Supply-side tensions vying with a softer global macroeconomic outlook will cloud the direction in benchmark oil markets next week though key U.S. data releases may help set the tone, according to CNBC's weekly survey of oil market sentiment.
Respondents were almost evenly split over the course prices are likely to take in the near term with six out of 13 of those polled expecting oil prices to rise and the remaining seven saying prices will fall.
Although positive momentum has been building, traders warned that this is far from ‘conviction buying’ since the volumes are not backing the upswing in prices. Trading volumes were light on Thursday, with Brent volumes down 18 percent from its 30-day average and U.S. crude off 9 percent from its 30-day average, according to Reuters data.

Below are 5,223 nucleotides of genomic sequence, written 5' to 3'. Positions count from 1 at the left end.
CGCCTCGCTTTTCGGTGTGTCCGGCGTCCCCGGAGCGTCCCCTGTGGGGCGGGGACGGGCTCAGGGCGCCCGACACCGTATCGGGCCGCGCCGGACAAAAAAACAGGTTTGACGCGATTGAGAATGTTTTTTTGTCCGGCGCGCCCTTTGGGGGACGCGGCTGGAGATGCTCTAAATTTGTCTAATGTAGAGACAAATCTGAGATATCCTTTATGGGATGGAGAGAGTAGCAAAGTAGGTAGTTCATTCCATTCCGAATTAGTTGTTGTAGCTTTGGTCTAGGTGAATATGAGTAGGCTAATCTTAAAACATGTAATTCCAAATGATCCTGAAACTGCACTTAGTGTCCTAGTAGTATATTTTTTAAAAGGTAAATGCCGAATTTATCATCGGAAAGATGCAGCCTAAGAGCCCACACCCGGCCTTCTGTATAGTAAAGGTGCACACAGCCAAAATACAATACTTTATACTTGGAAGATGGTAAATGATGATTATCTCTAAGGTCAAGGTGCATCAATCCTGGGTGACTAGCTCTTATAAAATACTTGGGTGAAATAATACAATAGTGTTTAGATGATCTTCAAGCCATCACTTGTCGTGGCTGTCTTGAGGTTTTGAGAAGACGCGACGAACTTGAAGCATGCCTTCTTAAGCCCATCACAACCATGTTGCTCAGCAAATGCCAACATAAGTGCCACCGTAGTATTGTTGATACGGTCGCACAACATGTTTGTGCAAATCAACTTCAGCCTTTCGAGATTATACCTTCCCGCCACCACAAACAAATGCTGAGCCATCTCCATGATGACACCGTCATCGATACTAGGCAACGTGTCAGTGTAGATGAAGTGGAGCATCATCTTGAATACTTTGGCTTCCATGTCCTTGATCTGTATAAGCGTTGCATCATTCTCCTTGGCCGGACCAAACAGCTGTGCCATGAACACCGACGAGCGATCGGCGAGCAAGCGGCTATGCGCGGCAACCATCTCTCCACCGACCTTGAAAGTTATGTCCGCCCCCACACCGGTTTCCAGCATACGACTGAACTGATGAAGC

"The market continues to move higher, however, volumes are not there," said Mark Waggoner, President of Excel Futures in Bend, Oregon.
Benchmark Brent crude rose for a fifth day on Thursday, settled $1.08, or 1 percent higher, at $113.22 a barrel, the highest close for front-month Brent since May 3. The session high was $113.43. U.S. crude recovered to settle a penny higher at $93.36.
Bullish on China Stimulus
The survey's bullish contingent is basing their case on stimulus hopes from China after downbeat data this week from the world's second-largest economy.Page 1 of 7 | Next Page